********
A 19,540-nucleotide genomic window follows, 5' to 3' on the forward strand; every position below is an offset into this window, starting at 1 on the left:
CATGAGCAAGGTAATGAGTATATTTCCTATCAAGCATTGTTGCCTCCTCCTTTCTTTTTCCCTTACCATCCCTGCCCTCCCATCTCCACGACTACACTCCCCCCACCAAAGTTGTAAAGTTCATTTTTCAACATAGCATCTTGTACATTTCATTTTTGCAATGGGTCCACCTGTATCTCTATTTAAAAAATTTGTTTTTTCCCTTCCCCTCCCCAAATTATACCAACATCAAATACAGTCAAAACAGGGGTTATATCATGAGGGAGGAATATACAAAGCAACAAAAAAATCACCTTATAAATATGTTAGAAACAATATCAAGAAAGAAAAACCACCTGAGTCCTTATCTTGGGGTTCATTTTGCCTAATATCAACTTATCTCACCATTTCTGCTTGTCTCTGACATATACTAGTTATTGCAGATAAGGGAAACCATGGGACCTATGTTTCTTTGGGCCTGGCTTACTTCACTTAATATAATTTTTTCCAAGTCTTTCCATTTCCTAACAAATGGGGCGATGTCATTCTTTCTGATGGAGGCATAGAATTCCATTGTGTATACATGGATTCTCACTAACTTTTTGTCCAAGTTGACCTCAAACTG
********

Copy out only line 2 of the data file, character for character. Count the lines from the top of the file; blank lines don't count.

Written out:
CATGAGCAAGGTAATGAGTATATTTCCTATCAAGCATTGTTGCCTCCTCCTTTCTTTTTCCCTTACCATCCCTGCCCTCCCATCTCCACGACTACACTCCCCCCACCAAAGTTGTAAAGTTCATTTTTCAACATAGCATCTTGTACATTTCATTTTTGCAATGGGTCCACCTGTATCTCTATTTAAAAAATTTGTTTTTTCCCTTCCCCTCCCCAAATTATACCAACATCAAATACAGTCAAAACAGGGGTTATATCATGAGGGAGGAATATACAAAGCAACAAAAAAATCACCTTATAAATATGTTAGAAACAATATCAAGAAAGAAAAACCACCTGAGTCCTTATCTTGGGGTTCATTTTGCCTAATATCAACTTATCTCACCATTTCTGCTTGTCTCTGACATATACTAGTTATTGCAGATAAGGGAAACCATGGGACCTATGTTTCTTTGGGCCTGGCTTACTTCACTTAATATAATTTTTTCCAAGTCTTTCCATTTCCTAACAAATGGGGCGATGTCATTCTTTCTGATGGAGGCATAGAATTCCATTGTGTATACATGGATTCTCACTAACTTTTTGTCCAAGTTGACCTCAAACTG